Twinkle (singer)

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Twinkle
Twinkle (1964).png
Twinkle in 1964
Background information
Birth nameLynn Annette Ripley
Also known asTwinkle Ripley
Born(1948-07-15)15 July 1948
Surbiton, Surrey, England
Died21 May 2015(2015-05-21) (aged 66)
Isle of Wight, England
GenresPop music
Occupation(s)Singer-songwriter
InstrumentsVocals
Years active1963–1980s
Labels Decca Records

Lynn Annette Ripley [1] (15 July 1948  21 May 2015), better known by the stage name Twinkle, was an English singer-songwriter. She had chart successes in the 1960s with her best known songs, "Terry" and "Golden Lights".

Terry (Twinkle song) 1964 single by Twinkle

"Terry" is a song written and sung by British singer Lynn Ripley, who performed under the name Twinkle. It was her first single, and reached number 4 in the UK Singles Chart in December 1964, spending fifteen weeks in the charts. The track also reached number 5 on the Canadian charts, spending four weeks in the Top 40 in February 1965, and number 2 on the Hong Kong charts in March 1965.

Contents

Early life

Born in Surbiton, Surrey into a well-to-do family, Ripley was known to her family as "Twinkle". She attended Queen's Gate School with Camilla, Duchess of Cornwall, and was the aunt of actress Fay Ripley. [2]

Surbiton suburban area of south-west London within the Royal Borough of Kingston upon Thames, England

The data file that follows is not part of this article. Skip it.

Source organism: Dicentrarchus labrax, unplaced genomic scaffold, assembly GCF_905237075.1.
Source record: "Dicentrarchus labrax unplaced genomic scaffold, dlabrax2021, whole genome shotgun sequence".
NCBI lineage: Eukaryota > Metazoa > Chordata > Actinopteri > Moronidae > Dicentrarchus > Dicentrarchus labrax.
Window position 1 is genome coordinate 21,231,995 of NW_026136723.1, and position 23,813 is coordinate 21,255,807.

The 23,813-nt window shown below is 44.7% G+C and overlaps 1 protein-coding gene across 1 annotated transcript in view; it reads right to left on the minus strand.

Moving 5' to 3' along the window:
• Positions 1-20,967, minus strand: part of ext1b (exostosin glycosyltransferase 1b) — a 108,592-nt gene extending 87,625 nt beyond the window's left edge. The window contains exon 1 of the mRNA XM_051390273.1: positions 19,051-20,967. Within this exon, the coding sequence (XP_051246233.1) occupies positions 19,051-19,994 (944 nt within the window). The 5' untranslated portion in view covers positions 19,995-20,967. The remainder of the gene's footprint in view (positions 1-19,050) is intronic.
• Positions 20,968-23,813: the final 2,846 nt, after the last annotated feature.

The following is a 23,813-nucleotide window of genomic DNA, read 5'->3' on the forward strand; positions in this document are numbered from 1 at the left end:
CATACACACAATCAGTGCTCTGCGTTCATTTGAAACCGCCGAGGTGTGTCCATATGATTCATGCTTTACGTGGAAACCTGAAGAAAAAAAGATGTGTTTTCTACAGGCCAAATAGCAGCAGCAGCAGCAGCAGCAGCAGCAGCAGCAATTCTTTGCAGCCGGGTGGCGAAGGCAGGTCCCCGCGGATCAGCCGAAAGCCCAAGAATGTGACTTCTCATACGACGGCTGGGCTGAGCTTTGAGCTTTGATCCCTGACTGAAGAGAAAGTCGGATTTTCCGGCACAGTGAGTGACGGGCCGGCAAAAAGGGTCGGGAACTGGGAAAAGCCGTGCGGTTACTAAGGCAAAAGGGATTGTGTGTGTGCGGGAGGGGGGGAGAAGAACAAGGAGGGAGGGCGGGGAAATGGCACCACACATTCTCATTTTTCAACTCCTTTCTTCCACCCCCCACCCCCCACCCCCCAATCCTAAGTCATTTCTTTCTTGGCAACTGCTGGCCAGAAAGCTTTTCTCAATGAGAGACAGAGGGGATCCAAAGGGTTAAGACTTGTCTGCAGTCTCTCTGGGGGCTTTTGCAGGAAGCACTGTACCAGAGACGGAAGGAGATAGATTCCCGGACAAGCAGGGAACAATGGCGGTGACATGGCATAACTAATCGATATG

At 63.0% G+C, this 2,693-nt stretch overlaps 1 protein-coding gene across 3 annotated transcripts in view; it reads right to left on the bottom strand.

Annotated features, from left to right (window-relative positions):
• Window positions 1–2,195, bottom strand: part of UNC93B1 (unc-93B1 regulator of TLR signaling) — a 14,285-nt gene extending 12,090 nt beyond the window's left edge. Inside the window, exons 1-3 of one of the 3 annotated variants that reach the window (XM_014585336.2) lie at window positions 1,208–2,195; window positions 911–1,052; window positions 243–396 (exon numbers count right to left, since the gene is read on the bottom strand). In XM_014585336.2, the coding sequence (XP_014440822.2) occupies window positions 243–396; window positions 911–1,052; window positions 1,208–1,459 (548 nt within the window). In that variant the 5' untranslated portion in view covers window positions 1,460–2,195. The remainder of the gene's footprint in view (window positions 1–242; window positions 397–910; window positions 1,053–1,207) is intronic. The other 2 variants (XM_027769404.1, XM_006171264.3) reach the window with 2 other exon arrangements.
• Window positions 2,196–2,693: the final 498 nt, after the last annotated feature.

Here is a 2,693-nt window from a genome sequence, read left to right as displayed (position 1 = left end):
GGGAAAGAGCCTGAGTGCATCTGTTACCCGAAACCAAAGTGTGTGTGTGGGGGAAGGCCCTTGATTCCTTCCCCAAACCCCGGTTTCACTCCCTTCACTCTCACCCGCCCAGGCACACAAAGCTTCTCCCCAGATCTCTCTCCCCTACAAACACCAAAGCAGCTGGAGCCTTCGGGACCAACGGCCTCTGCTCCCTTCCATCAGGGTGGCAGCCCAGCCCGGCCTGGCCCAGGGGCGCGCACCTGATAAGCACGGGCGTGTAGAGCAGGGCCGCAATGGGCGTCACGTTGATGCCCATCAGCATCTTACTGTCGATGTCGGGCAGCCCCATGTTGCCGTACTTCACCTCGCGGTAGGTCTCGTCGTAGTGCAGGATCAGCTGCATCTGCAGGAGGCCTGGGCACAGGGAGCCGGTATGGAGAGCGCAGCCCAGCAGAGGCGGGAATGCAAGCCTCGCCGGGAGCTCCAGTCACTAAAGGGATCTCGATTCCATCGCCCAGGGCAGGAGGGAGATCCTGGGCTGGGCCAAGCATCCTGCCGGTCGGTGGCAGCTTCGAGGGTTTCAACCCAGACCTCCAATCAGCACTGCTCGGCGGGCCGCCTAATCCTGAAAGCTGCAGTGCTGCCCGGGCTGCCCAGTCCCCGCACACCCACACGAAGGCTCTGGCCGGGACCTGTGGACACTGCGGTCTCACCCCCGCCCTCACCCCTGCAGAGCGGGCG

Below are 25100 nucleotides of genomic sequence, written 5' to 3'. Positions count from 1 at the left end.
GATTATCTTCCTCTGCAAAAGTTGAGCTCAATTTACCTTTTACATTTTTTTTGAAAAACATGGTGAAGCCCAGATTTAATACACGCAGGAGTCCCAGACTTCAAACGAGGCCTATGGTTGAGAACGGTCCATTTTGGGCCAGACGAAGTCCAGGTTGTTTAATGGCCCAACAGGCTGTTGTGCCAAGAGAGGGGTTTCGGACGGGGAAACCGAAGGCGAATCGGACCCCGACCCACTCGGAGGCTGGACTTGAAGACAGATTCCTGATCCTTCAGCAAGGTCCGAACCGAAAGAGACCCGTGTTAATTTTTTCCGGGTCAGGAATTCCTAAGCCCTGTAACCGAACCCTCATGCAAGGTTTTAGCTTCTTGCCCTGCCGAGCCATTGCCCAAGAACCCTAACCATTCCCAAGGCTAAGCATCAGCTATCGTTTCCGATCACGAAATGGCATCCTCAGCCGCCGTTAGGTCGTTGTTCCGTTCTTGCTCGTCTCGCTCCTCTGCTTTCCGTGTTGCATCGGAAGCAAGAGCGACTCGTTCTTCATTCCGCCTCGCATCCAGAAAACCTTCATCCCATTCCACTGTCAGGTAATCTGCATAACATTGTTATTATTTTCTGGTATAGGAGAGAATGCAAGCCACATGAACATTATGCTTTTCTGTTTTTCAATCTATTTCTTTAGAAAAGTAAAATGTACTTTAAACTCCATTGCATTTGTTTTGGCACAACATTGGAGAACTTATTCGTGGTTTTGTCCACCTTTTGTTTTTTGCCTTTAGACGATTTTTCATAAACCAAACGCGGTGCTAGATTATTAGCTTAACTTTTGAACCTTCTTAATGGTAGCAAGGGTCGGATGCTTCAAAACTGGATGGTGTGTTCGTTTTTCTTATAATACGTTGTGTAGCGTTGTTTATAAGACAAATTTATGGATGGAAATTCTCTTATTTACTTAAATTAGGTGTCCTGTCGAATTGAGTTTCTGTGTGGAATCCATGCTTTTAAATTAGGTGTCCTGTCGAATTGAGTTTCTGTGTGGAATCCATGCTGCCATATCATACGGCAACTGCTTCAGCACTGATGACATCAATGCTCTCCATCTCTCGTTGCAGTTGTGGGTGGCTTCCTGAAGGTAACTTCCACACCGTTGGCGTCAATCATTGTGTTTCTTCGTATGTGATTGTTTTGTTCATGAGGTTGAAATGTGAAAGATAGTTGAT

Surbiton is a suburban neighbourhood of south-west London, within the Royal Borough of Kingston upon Thames (RBK). It is situated next to the River Thames, 11 miles (18 km) south-west of Charing Cross. It is part of the traditional county of Surrey, but for administrative purposes has been part of Greater London since 1965, following the passing of the London Government Act 1963. Surbiton comprises four of the RBK's wards: Alexandra, Berrylands, St. Mark's, and Surbiton Hill.

Surrey County of England

Surrey is a subdivision of the English region of South East England in the United Kingdom. A historic and ceremonial county, Surrey is also one of the home counties. The county borders Kent to the east, East Sussex and West Sussex to the south, Hampshire to the west, Berkshire to the northwest, and Greater London to the northeast.

Queen's Gate School is an independent day school for girls in Queen's Gate, South Kensington, London, England.

Career

Twinkle owed her rapid entry into the recording studio at the age of 16 to her then-boyfriend, Dec Cluskey, of the popular vocal group The Bachelors, who was introduced to her by her sister, music journalist Dawn James, and who passed on to his manager a demo that Twinkle's father played to him. [3] Her song "Terry" was a teenage tragedy song about the death of a boyfriend in a motorcycle crash. Big Jim Sullivan, Jimmy Page and Bobby Graham were among the high-profile star session musicians who played on the recording, [3] which conjured up a dark mood with its doleful backing vocals, spooky organ, 12-string guitar and slow, emphatic rhythm arranged by Phil Coulter. The theme was of a common type for the era, it bore some similarities to the Shangri-Las' slightly earlier "Leader of the Pack" (1964), but the record caused a furore, accusations of bad taste leading to a ban from the BBC. [3]

The Bachelors Irish band that plays pop music

The Bachelors are a popular music group, originating from Dublin, Ireland.